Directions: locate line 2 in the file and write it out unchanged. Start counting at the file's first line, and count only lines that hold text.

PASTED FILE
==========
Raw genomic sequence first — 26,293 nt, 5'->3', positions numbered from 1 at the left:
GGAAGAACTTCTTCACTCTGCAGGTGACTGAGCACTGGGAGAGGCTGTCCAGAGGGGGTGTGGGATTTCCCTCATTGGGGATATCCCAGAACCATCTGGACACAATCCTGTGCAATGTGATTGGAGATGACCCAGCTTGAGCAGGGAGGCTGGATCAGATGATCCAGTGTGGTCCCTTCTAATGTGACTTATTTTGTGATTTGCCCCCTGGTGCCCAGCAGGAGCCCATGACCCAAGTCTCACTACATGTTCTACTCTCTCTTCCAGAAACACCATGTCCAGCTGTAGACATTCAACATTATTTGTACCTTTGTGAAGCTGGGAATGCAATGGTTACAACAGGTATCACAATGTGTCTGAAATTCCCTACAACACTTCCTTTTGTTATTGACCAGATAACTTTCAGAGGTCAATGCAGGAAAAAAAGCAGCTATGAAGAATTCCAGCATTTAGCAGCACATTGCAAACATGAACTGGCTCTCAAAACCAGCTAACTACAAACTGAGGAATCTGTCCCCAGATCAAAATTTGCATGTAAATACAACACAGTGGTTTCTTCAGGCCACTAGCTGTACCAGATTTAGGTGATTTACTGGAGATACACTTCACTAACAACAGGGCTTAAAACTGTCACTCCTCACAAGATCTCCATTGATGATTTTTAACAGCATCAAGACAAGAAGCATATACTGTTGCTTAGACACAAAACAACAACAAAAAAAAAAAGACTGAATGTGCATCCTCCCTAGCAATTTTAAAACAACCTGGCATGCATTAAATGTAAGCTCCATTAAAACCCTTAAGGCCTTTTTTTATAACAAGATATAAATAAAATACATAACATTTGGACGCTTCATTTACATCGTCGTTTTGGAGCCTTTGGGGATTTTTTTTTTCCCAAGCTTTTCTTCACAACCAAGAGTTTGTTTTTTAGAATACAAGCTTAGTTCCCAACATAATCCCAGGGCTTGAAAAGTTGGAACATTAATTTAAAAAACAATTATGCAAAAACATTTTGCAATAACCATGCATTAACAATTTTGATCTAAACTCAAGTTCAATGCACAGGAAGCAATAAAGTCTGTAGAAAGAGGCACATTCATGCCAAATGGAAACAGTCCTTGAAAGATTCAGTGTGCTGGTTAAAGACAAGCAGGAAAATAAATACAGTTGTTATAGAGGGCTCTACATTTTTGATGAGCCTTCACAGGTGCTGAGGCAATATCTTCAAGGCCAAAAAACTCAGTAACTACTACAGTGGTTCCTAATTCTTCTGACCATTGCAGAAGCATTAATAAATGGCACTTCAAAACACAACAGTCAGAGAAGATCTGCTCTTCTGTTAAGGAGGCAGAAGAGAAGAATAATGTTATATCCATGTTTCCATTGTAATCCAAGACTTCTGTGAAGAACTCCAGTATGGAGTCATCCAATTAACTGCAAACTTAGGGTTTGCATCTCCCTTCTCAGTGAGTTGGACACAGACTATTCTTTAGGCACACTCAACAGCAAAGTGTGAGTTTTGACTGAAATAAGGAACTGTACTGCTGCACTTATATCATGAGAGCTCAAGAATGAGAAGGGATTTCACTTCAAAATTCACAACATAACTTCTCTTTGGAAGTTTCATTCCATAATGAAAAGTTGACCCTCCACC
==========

GGAAGAACTTCTTCACTCTGCAGGTGACTGAGCACTGGGAGAGGCTGTCCAGAGGGGGTGTGGGATTTCCCTCATTGGGGATATCCCAGAACCATCTGGACACAATCCTGTGCAATGTGATTGGAGATGACCCAGCTTGAGCAGGGAGGCTGGATCAGATGATCCAGTGTGGTCCCTTCTAATGTGACTTATTTTGTGATTTGCCCCCTGGTGCCCAGCAGGAGCCCATGACCCAAGTCTCACTACATGTTCTACTCTCTCTTCCAGAAACACCATGTCCAGCTGTAGACATTCAACATTATTTGTACCTTTGTGAAGCTGGGAATGCAATGGTTACAACAGGTATCACAATGTGTCTGAAATTCCCTACAACACTTCCTTTTGTTATTGACCAGATAACTTTCAGAGGTCAATGCAGGAAAAAAAGCAGCTATGAAGAATTCCAGCATTTAGCAGCACATTGCAAACATGAACTGGCTCTCAAAACCAGCTAACTACAAACTGAGGAATCTGTCCCCAGATCAAAATTTGCATGTAAATACAACACAGTGGTTTCTTCAGGCCACTAGCTGTACCAGATTTAGGTGATTTACTGGAGATACACTTCACTAACAACAGGGCTTAAAACTGTCACTCCTCACAAGATCTCCATTGATGATTTTTAACAGCATCAAGACAAGAAGCATATACTGTTGCTTAGACACAAAACAACAACAAAAAAAAAAAGACTGAATGTGCATCCTCCCTAGCAATTTTAAAACAACCTGGCATGCATTAAATGTAAGCTCCATTAAAACCCTTAAGGCCTTTTTTTATAACAAGATATAAATAAAATACATAACATTTGGACGCTTCATTTACATCGTCGTTTTGGAGCCTTTGGGGATTTTTTTTTTCCCAAGCTTTTCTTCACAACCAAGAGTTTGTTTTTTAGAATACAAGCTTAGTTCCCAACATAATCCCAGGGCTTGAAAAGTTGGAACATTAATTTAAAAAACAATTATGCAAAAACATTTTGCAATAACCATGCATTAACAATTTTGATCTAAACTCAAGTTCAATGCACAGGAAGCAATAAAGTCTGTAGAAAGAGGCACATTCATGCCAAATGGAAACAGTCCTTGAAAGATTCAGTGTGCTGGTTAAAGACAAGCAGGAAAATAAATACAGTTGTTATAGAGGGCTCTACATTTTTGATGAGCCTTCACAGGTGCTGAGGCAATATCTTCAAGGCCAAAAAACTCAGTAACTACTACAGTGGTTCCTAATTCTTCTGACCATTGCAGAAGCATTAATAAATGGCACTTCAAAACACAACAGTCAGAGAAGATCTGCTCTTCTGTTAAGGAGGCAGAAGAGAAGAATAATGTTATATCCATGTTTCCATTGTAATCCAAGACTTCTGTGAAGAACTCCAGTATGGAGTCATCCAATTAACTGCAAACTTAGGGTTTGCATCTCCCTTCTCAGTGAGTTGGACACAGACTATTCTTTAGGCACACTCAACAGCAAAGTGTGAGTTTTGACTGAAATAAGGAACTGTACTGCTGCACTTATATCATGAGAGCTCAAGAATGAGAAGGGATTTCACTTCAAAATTCACAACATAACTTCTCTTTGGAAGTTTCATTCCATAATGAAAAGTTGACCCTCCACC